Health

Starkman: Remembering Richard Curbelo, Who Died During Beaumont Colonoscopy

January 27, 2021, 10:10 PM

The columnist, a Los Angeles freelancer, is a former Detroit News business reporter who blogs at Starkman Approved.

By Eric Starkman

Richard Curbelo and fiancée Connie Strong

To the visiting NorthStar Anesthesia staff attending to Richard Curbelo last Thursday, he was just another patient, one of about eight to 10 they’d sedate that day working in Beaumont Royal Oak’s ground-floor endoscopy suite. 

To Connie Strong, a mental health professional living across the border in Windsor, Curbelo was the “kind, loving, and compassionate” man she planned to marry next month in the Southfield home Curbelo shared with his 79-year-old mother, who has dementia.

Under normal circumstances, Strong would have accompanied Curbelo to Beaumont, but the Windsor-Detroit border is closed due to the pandemic. 

Colonoscopies are statistically very safe exams, and Curbelo, 51, had good reason to expect he’d walk out an hour or so after his 1 p.m. procedure. Although Curbelo was anxious about his colon check procedure, he was more concerned about Strong's well-being. Two days earlier, she had cancer surgery.

At around 10:39 a.m., Curbelo texted Strong: “I love you Connie … thanks for being there for me”

That was the last time Strong, 48, heard from her fiancée. Curbelo was supposed to call Strong to let her know how the procedure went. Strong sensed something terrible had happened when evening fell, and she still hadn’t heard from him. It wasn’t until Friday when a friend of the Curbelo family called and confirmed her worst fears.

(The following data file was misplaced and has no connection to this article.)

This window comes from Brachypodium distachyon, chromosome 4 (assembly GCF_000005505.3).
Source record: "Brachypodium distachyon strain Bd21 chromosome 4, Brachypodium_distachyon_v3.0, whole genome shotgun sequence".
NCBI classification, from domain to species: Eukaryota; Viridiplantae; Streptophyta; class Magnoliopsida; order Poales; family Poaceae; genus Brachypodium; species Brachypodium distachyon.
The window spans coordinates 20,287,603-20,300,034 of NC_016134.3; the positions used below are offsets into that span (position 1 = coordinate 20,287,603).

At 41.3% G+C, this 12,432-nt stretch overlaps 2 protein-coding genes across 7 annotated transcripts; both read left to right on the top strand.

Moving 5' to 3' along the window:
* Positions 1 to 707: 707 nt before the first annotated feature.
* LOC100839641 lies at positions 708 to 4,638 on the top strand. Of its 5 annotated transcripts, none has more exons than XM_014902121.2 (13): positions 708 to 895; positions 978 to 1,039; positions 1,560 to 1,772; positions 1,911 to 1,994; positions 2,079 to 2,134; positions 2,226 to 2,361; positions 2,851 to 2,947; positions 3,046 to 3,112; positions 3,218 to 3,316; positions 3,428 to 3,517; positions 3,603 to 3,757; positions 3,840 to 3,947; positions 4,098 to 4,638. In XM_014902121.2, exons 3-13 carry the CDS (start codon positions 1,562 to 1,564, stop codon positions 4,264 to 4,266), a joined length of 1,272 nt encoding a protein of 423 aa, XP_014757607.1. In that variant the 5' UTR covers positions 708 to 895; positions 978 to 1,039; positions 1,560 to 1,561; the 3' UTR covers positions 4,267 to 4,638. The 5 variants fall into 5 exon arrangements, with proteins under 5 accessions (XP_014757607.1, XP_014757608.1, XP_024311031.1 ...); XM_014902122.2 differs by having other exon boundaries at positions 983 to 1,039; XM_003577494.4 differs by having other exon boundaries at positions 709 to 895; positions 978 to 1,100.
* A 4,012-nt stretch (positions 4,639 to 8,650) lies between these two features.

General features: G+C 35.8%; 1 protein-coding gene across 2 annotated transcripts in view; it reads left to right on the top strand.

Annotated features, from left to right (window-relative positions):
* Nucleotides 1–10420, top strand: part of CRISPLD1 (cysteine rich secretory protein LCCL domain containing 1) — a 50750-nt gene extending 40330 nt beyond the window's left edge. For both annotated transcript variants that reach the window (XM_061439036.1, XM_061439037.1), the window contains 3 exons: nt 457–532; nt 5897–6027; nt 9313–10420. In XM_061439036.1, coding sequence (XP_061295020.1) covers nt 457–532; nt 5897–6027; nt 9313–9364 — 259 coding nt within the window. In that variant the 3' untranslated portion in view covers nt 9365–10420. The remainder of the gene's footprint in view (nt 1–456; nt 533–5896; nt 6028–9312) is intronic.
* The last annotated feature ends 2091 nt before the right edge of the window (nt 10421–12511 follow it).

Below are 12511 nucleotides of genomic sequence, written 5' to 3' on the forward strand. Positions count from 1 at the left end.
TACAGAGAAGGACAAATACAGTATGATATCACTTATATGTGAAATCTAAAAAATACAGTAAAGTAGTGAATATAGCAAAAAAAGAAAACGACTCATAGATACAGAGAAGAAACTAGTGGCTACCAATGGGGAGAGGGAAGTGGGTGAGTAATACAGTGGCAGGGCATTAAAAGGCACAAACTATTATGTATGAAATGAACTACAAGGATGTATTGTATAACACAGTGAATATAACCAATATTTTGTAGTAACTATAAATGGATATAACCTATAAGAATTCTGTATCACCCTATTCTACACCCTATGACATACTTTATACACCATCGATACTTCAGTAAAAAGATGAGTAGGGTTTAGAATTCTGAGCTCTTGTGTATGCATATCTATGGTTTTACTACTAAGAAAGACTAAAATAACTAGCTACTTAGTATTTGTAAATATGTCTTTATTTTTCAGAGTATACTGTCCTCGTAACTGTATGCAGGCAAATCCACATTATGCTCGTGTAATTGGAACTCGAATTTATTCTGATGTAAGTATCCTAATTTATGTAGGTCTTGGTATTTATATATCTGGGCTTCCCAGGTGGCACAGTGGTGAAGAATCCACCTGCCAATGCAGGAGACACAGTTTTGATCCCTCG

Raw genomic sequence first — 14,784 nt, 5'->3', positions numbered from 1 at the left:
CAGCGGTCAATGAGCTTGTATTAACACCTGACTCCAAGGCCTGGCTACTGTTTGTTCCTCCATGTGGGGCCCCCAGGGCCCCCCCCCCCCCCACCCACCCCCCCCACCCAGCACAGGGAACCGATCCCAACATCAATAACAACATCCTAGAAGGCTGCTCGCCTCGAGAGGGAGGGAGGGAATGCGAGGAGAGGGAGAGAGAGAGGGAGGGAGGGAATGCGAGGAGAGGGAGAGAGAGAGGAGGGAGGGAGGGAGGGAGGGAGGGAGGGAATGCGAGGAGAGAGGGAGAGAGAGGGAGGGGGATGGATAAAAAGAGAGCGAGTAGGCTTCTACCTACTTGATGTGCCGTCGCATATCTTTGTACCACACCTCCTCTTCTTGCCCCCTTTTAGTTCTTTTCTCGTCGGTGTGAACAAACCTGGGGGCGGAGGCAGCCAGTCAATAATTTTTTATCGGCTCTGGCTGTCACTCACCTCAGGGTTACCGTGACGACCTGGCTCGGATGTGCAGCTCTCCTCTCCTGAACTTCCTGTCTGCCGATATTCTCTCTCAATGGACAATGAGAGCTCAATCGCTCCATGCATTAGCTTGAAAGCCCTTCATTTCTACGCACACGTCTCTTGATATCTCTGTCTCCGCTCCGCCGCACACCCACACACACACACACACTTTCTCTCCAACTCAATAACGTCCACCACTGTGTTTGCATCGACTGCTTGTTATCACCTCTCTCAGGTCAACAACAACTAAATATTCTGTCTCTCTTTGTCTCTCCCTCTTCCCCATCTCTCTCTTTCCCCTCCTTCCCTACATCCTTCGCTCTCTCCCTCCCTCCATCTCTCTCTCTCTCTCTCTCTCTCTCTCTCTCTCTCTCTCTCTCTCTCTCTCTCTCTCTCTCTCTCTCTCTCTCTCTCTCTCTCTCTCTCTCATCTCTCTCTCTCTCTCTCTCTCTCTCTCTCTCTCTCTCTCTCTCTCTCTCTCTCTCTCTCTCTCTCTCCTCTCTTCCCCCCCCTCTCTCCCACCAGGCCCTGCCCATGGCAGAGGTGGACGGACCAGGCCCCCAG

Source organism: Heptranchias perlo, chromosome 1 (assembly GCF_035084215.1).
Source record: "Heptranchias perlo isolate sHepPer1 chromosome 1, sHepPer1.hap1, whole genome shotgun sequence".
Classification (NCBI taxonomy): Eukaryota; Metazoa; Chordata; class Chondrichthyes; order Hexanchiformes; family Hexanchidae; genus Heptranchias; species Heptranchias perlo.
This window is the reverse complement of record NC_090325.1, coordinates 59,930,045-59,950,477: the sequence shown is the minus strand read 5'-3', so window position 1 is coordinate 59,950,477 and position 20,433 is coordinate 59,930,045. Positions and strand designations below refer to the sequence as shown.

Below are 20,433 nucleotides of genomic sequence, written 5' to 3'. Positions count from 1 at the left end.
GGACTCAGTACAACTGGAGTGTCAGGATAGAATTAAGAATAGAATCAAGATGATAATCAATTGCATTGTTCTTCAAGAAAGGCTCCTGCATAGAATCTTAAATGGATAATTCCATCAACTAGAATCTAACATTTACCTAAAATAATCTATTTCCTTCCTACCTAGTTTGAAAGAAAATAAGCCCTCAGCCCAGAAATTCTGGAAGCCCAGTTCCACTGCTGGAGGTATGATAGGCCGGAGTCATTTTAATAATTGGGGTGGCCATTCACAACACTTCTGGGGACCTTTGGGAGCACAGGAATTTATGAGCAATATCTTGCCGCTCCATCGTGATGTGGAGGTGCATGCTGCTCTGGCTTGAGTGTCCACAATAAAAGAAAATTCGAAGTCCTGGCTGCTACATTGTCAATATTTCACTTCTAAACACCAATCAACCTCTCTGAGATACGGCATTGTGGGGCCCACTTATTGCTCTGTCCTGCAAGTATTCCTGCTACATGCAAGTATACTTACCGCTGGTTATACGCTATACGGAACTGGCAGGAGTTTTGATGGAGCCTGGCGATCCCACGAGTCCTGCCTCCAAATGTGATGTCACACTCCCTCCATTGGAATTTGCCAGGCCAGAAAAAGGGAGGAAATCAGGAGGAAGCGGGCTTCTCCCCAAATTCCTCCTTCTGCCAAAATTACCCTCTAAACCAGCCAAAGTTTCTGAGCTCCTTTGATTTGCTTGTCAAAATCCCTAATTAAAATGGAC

A love note signed "future husband"

“I’ve never experienced grief like this,” said Strong, trying mightily to maintain her composure during several phone interviews

Tragic deaths happen every day at American hospitals, as doctors, nurses, and other healthcare professionals are human and make errors in judgment. What’s different about Curbelo’s death is that Beaumont board chair John Lewis and Michigan Attorney General Dana Nessel were previously warned that Beaumont’s medical staff didn’t have confidence in Beaumont CEO John Fox, COO Carolyn Wilson, and Chief Medical Officer David Wood Jr. and that patient safety at Michigan’s biggest hospital network was a risk.

In particular, there were intense criticisms raised about COO Carolyn Wilson’s decision to award Texas-based NorthStar Anesthesia a contract to manage anesthesiology procedures beginning January 1 at Beaumont’s flagship Royal Oak hospital. The contract sparked the exodus of about half of Royal Oak’s fellowship trained anesthesiologists, some 50 Certified Registered Nurse Anesthetists (CRNAs), and more than a dozen prominent surgeons.

Wilson brought in NorthStar to reduce Beaumont’s operating costs.

In a highly unusual move underscoring the gravity of their worries, the co-heads of Beaumont’s nationally ranked cardiovascular department in September wrote a letter to Beaumont board chairman John Lewis notifying him they had “serious concerns” that NorthStar couldn’t maintain Beaumont’s historically high anesthesiology standards. Deadline Detroit reported in November that NorthStar was recruiting anesthesiologists that Beaumont had previously rejected.